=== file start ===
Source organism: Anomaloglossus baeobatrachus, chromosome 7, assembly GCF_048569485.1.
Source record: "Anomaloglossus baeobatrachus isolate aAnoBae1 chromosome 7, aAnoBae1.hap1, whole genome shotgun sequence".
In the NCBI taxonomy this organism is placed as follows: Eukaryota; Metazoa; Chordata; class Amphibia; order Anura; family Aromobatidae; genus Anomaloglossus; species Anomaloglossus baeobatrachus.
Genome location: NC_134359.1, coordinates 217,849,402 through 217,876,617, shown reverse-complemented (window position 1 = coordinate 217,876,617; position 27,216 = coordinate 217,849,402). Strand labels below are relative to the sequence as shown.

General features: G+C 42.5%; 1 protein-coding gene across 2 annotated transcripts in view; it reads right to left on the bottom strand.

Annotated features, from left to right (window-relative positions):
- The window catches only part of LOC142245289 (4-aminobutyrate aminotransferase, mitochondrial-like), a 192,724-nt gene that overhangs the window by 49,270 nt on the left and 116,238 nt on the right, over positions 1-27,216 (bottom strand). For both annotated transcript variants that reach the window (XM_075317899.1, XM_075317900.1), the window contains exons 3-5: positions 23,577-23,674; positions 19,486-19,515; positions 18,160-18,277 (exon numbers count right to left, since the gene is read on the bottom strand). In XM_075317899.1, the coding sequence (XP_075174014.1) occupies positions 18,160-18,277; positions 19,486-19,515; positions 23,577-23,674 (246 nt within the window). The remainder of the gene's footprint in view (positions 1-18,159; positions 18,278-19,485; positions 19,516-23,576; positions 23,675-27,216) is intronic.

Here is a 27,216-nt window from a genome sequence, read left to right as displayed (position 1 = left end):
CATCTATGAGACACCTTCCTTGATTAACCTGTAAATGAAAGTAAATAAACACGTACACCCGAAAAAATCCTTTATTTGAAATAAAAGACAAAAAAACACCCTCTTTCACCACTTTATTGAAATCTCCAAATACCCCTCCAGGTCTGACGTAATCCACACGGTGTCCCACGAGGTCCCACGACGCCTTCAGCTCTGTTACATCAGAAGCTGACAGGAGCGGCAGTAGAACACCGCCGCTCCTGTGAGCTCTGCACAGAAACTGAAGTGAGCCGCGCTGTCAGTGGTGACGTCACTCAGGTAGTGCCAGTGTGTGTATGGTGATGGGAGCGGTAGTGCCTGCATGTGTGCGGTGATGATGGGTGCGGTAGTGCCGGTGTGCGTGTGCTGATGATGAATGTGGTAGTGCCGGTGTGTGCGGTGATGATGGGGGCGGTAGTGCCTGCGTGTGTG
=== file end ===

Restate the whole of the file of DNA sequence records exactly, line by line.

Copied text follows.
Source organism: Anomaloglossus baeobatrachus, chromosome 7, assembly GCF_048569485.1.
Source record: "Anomaloglossus baeobatrachus isolate aAnoBae1 chromosome 7, aAnoBae1.hap1, whole genome shotgun sequence".
In the NCBI taxonomy this organism is placed as follows: Eukaryota; Metazoa; Chordata; class Amphibia; order Anura; family Aromobatidae; genus Anomaloglossus; species Anomaloglossus baeobatrachus.
Genome location: NC_134359.1, coordinates 217,849,402 through 217,876,617, shown reverse-complemented (window position 1 = coordinate 217,876,617; position 27,216 = coordinate 217,849,402). Strand labels below are relative to the sequence as shown.

General features: G+C 42.5%; 1 protein-coding gene across 2 annotated transcripts in view; it reads right to left on the bottom strand.

Annotated features, from left to right (window-relative positions):
- The window catches only part of LOC142245289 (4-aminobutyrate aminotransferase, mitochondrial-like), a 192,724-nt gene that overhangs the window by 49,270 nt on the left and 116,238 nt on the right, over positions 1-27,216 (bottom strand). For both annotated transcript variants that reach the window (XM_075317899.1, XM_075317900.1), the window contains exons 3-5: positions 23,577-23,674; positions 19,486-19,515; positions 18,160-18,277 (exon numbers count right to left, since the gene is read on the bottom strand). In XM_075317899.1, the coding sequence (XP_075174014.1) occupies positions 18,160-18,277; positions 19,486-19,515; positions 23,577-23,674 (246 nt within the window). The remainder of the gene's footprint in view (positions 1-18,159; positions 18,278-19,485; positions 19,516-23,576; positions 23,675-27,216) is intronic.

Here is a 27,216-nt window from a genome sequence, read left to right as displayed (position 1 = left end):
CATCTATGAGACACCTTCCTTGATTAACCTGTAAATGAAAGTAAATAAACACGTACACCCGAAAAAATCCTTTATTTGAAATAAAAGACAAAAAAACACCCTCTTTCACCACTTTATTGAAATCTCCAAATACCCCTCCAGGTCTGACGTAATCCACACGGTGTCCCACGAGGTCCCACGACGCCTTCAGCTCTGTTACATCAGAAGCTGACAGGAGCGGCAGTAGAACACCGCCGCTCCTGTGAGCTCTGCACAGAAACTGAAGTGAGCCGCGCTGTCAGTGGTGACGTCACTCAGGTAGTGCCAGTGTGTGTATGGTGATGGGAGCGGTAGTGCCTGCATGTGTGCGGTGATGATGGGTGCGGTAGTGCCGGTGTGCGTGTGCTGATGATGAATGTGGTAGTGCCGGTGTGTGCGGTGATGATGGGGGCGGTAGTGCCTGCGTGTGTG